PPS.

On reflection, one wonders just how you would ever pan the camera with that lot attached - it'd be like pushing the USS Nimitz away from dock single handed!


PPPS.

Even further reflection brings to mind a fast CAT induced sidestep on the part of both chopper and you, with camera, plate and gyros deciding they shan't. Not so bad if they're moving rapidly away, not so much fun if they're coming at your head at 60 mph! Hmmm.

Last edited by Chris Soucy; January 22nd, 2008 at 06:39 PM. Reason: Addition
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Old January 23rd, 2008, 01:31 AM   #9
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Thanks so much, everyone, for the excellent input. I’m checking availability of the kenyon labs gyros right now. I shall certainly use the Octopus suggestion. Don’t know when I’m going exactly, Chris. Depends very much on the weather and the availability of my second cameraman. The project is important but not urgent so I’m taking good time with the planning as we don’t really want to be fixing it when we get in the air. Yesterday I sat in the helicopter to get a feel for how to proceed. I need to re-visit and check out the sitting-on-the-deck idea which makes a lot of sense.

Paul, you advise…Do not let the harness be attached to your back! Right. I’m struggling to understand what you mean. I do need to be harnessed in, don’t I. Do you mean if I am constrained by the harness attached at my back I won’t have sufficient freedom of movement. My pilot tells me not only will I be wearing the usual harness but he will tie me in with a bit of rope or binder twine or number eight wire or something just in case I accidently snap open the buckle on the harness, which has happened, he tells me…just imagine, and no door. Do I really want to do this!

The helicopter company is Station Air Ltd. The pilot/owner is Laurie Prouting of Mesopotamia Station. Messie, as it is called locally, is located up the Rangitata River near where it begins its journey as glacier melt in the Southern Alps. Messie is one of the largest and most famous sheep stations in the New Zealand high country, third generation Proutings. We’re flying from Messie up the headwaters of the Rangitata River to the Garden of Eden and the Garden of Allah ice fields, and around and about up there. Yes indeed, God did have a very good day. I’m looking forward to the shoot, for sure.

If it works out and we make it safely home, and I have some decent footage, I shall share if I can. I’ll keep you posted. Suggestions, comments most welcome and appreciated.

Last edited by John McCully; January 23rd, 2008 at 02:20 AM. Reason: typo
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Old January 23rd, 2008, 05:06 AM   #10
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Hi John.

Don't suppose you have room for another camera, do you?

(Big grin and chuckle!)

Well, it's worth a try.

Hey, I can be up there in oh, half a day, just tell me where, like a shot.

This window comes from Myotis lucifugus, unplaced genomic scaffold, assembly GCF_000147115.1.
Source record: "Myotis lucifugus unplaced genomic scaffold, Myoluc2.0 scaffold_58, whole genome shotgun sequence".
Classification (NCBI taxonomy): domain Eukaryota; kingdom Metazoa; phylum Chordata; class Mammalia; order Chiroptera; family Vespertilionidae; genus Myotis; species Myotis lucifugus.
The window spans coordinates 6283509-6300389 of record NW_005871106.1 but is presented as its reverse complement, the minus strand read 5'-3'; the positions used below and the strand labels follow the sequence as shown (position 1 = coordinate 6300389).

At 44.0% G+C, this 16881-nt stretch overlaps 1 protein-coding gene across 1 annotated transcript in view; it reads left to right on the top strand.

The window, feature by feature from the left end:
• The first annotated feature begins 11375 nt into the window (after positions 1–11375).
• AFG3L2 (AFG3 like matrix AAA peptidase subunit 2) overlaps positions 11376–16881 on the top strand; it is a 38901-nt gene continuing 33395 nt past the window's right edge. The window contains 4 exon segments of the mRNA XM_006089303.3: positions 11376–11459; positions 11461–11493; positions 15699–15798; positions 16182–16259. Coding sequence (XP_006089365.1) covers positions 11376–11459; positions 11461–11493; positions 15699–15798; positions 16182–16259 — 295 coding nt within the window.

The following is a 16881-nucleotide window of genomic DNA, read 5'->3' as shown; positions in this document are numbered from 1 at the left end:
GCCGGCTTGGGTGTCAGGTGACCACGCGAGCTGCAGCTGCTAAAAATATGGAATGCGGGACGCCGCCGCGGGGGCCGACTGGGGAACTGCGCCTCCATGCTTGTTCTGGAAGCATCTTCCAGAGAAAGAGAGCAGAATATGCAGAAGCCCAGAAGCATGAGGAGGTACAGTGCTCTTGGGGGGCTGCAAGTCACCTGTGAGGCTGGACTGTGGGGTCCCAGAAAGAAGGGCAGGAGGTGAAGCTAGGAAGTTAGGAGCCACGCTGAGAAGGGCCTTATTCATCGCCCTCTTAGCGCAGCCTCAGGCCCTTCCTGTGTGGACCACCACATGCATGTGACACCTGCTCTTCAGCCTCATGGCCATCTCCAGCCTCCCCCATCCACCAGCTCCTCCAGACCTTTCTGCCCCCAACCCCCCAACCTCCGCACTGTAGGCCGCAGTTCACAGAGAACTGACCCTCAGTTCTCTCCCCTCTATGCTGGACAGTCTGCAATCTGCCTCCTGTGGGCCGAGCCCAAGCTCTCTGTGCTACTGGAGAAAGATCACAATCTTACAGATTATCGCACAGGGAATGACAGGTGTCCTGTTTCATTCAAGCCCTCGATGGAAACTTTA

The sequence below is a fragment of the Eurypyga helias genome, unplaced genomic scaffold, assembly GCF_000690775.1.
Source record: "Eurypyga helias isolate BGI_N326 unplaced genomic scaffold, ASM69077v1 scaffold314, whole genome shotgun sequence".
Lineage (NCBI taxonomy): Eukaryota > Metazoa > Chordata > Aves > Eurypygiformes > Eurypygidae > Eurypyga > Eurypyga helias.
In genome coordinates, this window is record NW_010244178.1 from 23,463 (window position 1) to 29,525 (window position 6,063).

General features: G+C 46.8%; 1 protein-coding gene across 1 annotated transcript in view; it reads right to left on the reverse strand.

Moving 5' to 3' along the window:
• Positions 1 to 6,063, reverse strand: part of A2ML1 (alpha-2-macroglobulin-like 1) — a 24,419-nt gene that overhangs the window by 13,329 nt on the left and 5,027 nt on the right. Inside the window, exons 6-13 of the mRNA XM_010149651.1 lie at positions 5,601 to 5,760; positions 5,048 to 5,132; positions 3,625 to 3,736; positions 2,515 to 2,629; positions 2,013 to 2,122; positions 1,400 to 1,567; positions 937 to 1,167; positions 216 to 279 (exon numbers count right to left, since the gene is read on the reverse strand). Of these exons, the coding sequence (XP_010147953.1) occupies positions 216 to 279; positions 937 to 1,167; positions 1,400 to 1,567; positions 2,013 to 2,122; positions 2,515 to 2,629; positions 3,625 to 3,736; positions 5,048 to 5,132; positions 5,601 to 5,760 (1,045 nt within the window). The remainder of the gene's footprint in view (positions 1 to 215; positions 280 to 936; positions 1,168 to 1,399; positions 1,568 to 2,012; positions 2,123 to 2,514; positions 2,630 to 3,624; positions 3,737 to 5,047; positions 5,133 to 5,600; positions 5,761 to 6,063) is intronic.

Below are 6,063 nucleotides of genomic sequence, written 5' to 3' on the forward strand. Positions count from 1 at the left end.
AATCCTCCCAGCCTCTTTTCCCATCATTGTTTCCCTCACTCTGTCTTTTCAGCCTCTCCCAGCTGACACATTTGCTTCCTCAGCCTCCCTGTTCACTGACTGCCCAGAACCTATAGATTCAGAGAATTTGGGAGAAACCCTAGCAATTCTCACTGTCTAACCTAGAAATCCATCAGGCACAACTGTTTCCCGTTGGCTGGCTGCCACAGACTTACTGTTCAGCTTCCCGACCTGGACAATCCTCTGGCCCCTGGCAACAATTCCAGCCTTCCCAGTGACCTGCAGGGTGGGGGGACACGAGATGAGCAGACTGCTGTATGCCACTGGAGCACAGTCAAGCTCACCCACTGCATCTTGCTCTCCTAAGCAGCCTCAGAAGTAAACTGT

CS
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Old January 23rd, 2008, 09:49 AM   #11
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John and Chris go to http://www.ken-lab.com/index.html and look under links for aerial exposures for their 2 - 4 gyro set up. I donít think Chris Hurd will mind the link since none of the sponsors sell the gyros and the best way to go is direct. Kenyon Labs is an excellent company with outstanding product and quality all the way.

I use the 4 gyros set up on a R44 in Rhode Island and it is mounted to the seat by the door on that helicopter. Then I also own a custom Zacuto shoulder brace where I have one gyro behind my shoulder and one under the camera. All gyros on both systems are KS-8, which are the bigger ones. You can buy KS-12 but I have never used them. When the client wonít pay for the Aerial Exposure set up which runs about $500/hr then I use mine and charge them a lot less. Also my set up works when I am in one boat shooting another boat or just need to zoom long while hand held.

Chris the panning is easy you just canít go fast since all 4 gyros are working to keep the camera steady. The system as I said is secured to the seat or deck by its base. The base has a 360-degree swivel where the two arms come up each side. Then the camera with the gyros attached hang off the arms with bungee so they can float free on a swivel shaft. Once problem with the EX1 on this system is you canít get to any controls but zoom since that is all that is offered with a remote. Since you need to keep your hands on the two handles off the gyro base and have a VERY light touch. If you reach for the iris, ND, or other controls you loose the shot until you are back on the handles. The key is to let the gyros do the work and just guide it to the shot. You do have full pan and tilt. I have had full zoom in a helicopter with this set up and used the shot. Of course the pilot makes a huge difference. Most have a monitor set up so they can see what you are shooting. Also take the time to balance the set up out of the helicopter with your camera.